Episode 203 is all about Cedarosaurus, a Brachiosaurid (high browser) that has been found with over 100 gastroliths.
We also interview Philip Millar, the Associate Creative Director at Creature Technology. The people who made the Walking with Dinosaurs Arena Spectacular, Jurassic World: The Exhibition, and many other amazing puppets.
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In this episode, we discuss:
- A new mamenchisaurid sauropod, Anhuilong diboensis, was found in China about 200 miles southwest of Shanghai source
- A juvenile Diplodocus skull was found with a mixture of teeth similar to those in adult Diploducus and Camarasaurus indicating they probably ate more diverse food than the adults source
- A new early dinosaur/bird named Yangavis confucii, had a toothless beak, and relatively large claws on its wings compared to its closest relatives source
- An emerging field called bio-inspired robotics aims to mimic nature to make robots, including those that can traverse rough terrain source
- Models of dinosaur movement could help us build better robots and architecture source
- At least 15 new dinosaur eggs from the cretaceous have been found in Zhejiang China source
- Schools in Cimarron County, Oklahoma, can request to visit a dinosaur dig site where they can dig for fossils and learn about the history of the area source
- Saurian recently updated their Triceratops to include four life stages and their T. rex to a featherless form source
- One mom dressed her whole family (including 4 kids ages 4-10) in inflatable T. rex costumes to take a photo announcing she’s expecting her fifth child source
The dinosaur of the day: Cedarosaurus
- Brachiosaurid sauropod that lived in the Cretaceous in what is now Utah, US
- Described in 1999 by V. Tidwell, K. Carpenter, and W. Brooks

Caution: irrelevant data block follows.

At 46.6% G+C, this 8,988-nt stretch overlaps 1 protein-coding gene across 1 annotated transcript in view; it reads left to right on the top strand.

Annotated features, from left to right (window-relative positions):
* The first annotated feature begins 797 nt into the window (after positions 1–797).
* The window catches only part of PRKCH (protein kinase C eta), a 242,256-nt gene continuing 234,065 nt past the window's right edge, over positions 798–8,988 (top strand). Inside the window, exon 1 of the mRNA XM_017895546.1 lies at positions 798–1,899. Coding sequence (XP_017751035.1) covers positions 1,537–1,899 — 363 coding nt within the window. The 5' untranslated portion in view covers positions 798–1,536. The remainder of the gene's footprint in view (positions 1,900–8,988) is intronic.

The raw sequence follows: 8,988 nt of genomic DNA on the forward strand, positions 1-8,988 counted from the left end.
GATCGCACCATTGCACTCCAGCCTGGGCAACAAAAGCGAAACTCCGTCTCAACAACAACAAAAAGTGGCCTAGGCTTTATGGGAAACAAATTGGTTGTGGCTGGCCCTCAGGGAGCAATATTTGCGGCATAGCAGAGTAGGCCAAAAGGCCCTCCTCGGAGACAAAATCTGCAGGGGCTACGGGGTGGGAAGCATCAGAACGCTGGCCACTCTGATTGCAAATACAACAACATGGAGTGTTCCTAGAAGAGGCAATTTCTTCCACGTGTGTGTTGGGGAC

- Name means “Cedar lizard”
- Named after the Cedar Mountain Formation, where it was found
- Type species is Cedarosaurus weiskopfae
- Species name in honor of Carol Weiskopf “for her hard work in the field and lab”
- Fossils found from at least three individuals
- Similar to the brachiosaurid Eucamerotus (from southern England) and Brachiosaurus (from Morrison Formation)
- Related to Venenosaurus, but was more gracile, especially the forelimbs
- Herbivorous, and medium-sized for a brachiosaurid
- Cedarosaurus was probably a tall browser (like other brachiosaurids), which would allow it to live among other herbivorous dinosaurs
- Many gastroliths found
- Frank Sanders, Kim Manley, and Kenneth Carpenter did a study in 2001 of 115 gastroliths from Cedarosaurus (found near the skeleton, with signs that they were in its body while it still had soft tissue)
- The gastroliths weighed 15 lb (7 kg) total. Most where spherical, though some were large and had irregular shapes (would have been hard to swallow). Means Cedarosaurus either liked these for some reason or didn’t really care about shape
- Gastroliths either helped grind or crush plant matter
The shape of theropod (like T. rex) feet may have helped to camouflage the vibrations of their walking. Crouching would have also helped them sneak up on their prey by further reducing vibrations.
This episode is brought to you in part by TRX Dinosaurs, which makes beautiful and realistic dinosaur sculptures, puppets, and animatronics. You can see some amazing examples and works in progress on Instagram @trxdinosaurs